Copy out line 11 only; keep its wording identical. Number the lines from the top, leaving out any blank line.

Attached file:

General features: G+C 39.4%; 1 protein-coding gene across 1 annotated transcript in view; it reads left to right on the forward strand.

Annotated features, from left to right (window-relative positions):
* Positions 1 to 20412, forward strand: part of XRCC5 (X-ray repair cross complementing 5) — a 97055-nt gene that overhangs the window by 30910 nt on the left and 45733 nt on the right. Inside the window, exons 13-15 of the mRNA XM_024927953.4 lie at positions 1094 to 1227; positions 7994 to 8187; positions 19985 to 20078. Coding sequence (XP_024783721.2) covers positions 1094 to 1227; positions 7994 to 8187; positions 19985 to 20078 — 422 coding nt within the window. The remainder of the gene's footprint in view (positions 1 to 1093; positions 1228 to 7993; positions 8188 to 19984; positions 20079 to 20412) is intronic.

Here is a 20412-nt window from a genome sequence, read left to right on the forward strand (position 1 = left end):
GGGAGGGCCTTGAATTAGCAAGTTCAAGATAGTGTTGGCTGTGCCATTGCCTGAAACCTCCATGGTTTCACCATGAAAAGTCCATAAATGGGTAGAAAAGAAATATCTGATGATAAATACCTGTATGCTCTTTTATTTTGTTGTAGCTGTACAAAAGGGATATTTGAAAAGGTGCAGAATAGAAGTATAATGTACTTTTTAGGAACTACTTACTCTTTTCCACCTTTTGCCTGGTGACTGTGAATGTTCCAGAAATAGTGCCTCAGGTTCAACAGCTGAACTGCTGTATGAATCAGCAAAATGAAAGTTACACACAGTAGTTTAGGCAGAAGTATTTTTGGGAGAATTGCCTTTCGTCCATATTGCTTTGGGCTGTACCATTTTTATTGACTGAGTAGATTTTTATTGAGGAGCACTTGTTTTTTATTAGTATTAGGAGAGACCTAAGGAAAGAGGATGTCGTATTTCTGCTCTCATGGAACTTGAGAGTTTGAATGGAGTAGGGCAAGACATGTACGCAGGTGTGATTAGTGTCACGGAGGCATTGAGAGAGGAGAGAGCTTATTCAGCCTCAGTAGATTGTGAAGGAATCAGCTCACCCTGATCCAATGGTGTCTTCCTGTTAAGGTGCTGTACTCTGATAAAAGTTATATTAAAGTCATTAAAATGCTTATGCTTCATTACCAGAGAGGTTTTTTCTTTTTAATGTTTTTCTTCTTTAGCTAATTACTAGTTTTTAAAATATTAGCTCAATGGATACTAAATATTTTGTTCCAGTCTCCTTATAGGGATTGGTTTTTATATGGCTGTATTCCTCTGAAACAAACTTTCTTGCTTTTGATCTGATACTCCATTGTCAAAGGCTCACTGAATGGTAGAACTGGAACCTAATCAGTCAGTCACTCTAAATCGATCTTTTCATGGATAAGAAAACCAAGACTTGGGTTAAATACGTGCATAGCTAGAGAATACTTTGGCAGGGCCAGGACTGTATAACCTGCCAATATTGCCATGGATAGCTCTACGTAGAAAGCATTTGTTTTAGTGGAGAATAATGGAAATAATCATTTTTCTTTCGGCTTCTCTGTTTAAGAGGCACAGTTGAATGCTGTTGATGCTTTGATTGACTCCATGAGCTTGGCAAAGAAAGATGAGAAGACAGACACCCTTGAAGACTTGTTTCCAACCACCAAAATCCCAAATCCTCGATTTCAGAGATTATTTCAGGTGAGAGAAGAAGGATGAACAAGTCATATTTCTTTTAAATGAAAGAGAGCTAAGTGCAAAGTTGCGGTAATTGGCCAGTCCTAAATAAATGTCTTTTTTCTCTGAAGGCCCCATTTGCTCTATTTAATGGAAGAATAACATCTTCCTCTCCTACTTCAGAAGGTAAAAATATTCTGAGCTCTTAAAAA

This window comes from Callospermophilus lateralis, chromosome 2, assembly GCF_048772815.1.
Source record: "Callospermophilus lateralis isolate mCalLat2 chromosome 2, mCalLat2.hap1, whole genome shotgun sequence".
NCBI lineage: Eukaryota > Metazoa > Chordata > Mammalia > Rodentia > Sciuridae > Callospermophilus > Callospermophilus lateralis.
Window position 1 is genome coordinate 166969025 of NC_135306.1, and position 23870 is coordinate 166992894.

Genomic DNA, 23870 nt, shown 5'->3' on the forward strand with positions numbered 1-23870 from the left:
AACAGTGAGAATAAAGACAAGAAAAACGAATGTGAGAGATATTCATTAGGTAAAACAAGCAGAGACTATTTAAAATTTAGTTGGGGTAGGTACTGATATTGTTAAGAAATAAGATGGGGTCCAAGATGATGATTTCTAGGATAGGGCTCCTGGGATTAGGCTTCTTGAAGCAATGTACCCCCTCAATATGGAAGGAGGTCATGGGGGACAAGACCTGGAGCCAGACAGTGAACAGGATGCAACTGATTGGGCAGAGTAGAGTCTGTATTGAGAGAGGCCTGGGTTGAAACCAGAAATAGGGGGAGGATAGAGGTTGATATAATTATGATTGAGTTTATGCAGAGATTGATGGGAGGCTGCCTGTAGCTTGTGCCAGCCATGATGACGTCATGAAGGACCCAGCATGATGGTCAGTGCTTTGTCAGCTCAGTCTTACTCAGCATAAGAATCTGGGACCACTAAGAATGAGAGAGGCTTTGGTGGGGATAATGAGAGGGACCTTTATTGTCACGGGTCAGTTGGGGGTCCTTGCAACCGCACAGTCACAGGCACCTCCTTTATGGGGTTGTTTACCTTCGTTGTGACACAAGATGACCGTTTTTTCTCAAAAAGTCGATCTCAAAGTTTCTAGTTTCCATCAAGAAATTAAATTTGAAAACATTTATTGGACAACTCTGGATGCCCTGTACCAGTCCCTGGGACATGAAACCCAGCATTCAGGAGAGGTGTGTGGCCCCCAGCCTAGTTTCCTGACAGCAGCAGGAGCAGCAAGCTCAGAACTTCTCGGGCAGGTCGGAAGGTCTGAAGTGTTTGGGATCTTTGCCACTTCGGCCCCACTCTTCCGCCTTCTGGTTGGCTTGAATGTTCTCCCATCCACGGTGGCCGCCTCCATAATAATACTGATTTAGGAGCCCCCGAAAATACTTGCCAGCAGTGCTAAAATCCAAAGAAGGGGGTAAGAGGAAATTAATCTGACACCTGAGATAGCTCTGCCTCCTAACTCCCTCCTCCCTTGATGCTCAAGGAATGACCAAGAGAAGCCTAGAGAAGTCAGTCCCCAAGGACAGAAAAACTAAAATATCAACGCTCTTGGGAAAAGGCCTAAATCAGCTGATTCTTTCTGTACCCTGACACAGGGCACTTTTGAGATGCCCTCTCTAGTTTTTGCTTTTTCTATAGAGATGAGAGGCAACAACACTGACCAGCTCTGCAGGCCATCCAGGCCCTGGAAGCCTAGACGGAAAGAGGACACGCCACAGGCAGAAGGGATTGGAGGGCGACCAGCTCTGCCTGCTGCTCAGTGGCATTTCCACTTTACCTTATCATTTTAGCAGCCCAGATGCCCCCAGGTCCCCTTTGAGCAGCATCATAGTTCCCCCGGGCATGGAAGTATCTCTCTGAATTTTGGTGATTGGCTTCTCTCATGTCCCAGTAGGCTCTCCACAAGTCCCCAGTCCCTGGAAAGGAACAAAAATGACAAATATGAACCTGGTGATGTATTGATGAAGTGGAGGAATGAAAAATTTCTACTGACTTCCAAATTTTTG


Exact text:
AACAGTGAGAATAAAGACAAGAAAAACGAATGTGAGAGATATTCATTAGGTAAAACAAGCAGAGACTATTTAAAATTTAGTTGGGGTAGGTACTGATATTGTTAAGAAATAAGATGGGGTCCAAGATGATGATTTCTAGGATAGGGCTCCTGGGATTAGGCTTCTTGAAGCAATGTACCCCCTCAATATGGAAGGAGGTCATGGGGGACAAGACCTGGAGCCAGACAGTGAACAGGATGCAACTGATTGGGCAGAGTAGAGTCTGTATTGAGAGAGGCCTGGGTTGAAACCAGAAATAGGGGGAGGATAGAGGTTGATATAATTATGATTGAGTTTATGCAGAGATTGATGGGAGGCTGCCTGTAGCTTGTGCCAGCCATGATGACGTCATGAAGGACCCAGCATGATGGTCAGTGCTTTGTCAGCTCAGTCTTACTCAGCATAAGAATCTGGGACCACTAAGAATGAGAGAGGCTTTGGTGGGGATAATGAGAGGGACCTTTATTGTCACGGGTCAGTTGGGGGTCCTTGCAACCGCACAGTCACAGGCACCTCCTTTATGGGGTTGTTTACCTTCGTTGTGACACAAGATGACCGTTTTTTCTCAAAAAGTCGATCTCAAAGTTTCTAGTTTCCATCAAGAAATTAAATTTGAAAACATTTATTGGACAACTCTGGATGCCCTGTACCAGTCCCTGGGACATGAAACCCAGCATTCAGGAGAGGTGTGTGGCCCCCAGCCTAGTTTCCTGACAGCAGCAGGAGCAGCAAGCTCAGAACTTCTCGGGCAGGTCGGAAGGTCTGAAGTGTTTGGGATCTTTGCCACTTCGGCCCCACTCTTCCGCCTTCTGGTTGGCTTGAATGTTCTCCCATCCACGGTGGCCGCCTCCATAATAATACTGATTTAGGAGCCCCCGAAAATACTTGCCAGCAGTGCTAAAATCCAAAGAAGGGGGTAAGAGGAAATTAATCTGACACCTGAGATAGCTCTGCCTCCTAACTCCCTCCTCCCTTGATGCTCAAGGAATGACCAAGAGAAGCCTAGAGAAGTCAGTCCCCAAGGACAGAAAAACTAAAATATCAACGCTCTTGGGAAAAGGCCTAAATCAGCTGATTCTTTCTGTACCCTGACACAGGGCACTTTTGAGATGCCCTCTCTAGTTTTTGCTTTTTCTATAGAGATGAGAGGCAACAACACTGACCAGCTCTGCAGGCCATCCAGGCCCTGGAAGCCTAGACGGAAAGAGGACACGCCACAGGCAGAAGGGATTGGAGGGCGACCAGCTCTGCCTGCTGCTCAGTGGCATTTCCACTTTACCTTATCATTTTAGCAGCCCAGATGCCCCCAGGTCCCCTTTGAGCAGCATCATAGTTCCCCCGGGCATGGAAGTATCTCTCTGAATTTTGGTGATTGGCTTCTCTCATGTCCCAGTAGGCTCTCCACAAGTCCCCAGTCCCTGGAAAGGAACAAAAATGACAAATATGAACCTGGTGATGTATTGATGAAGTGGAGGAATGAAAAATTTCTACTGACTTCCAAATTTTTG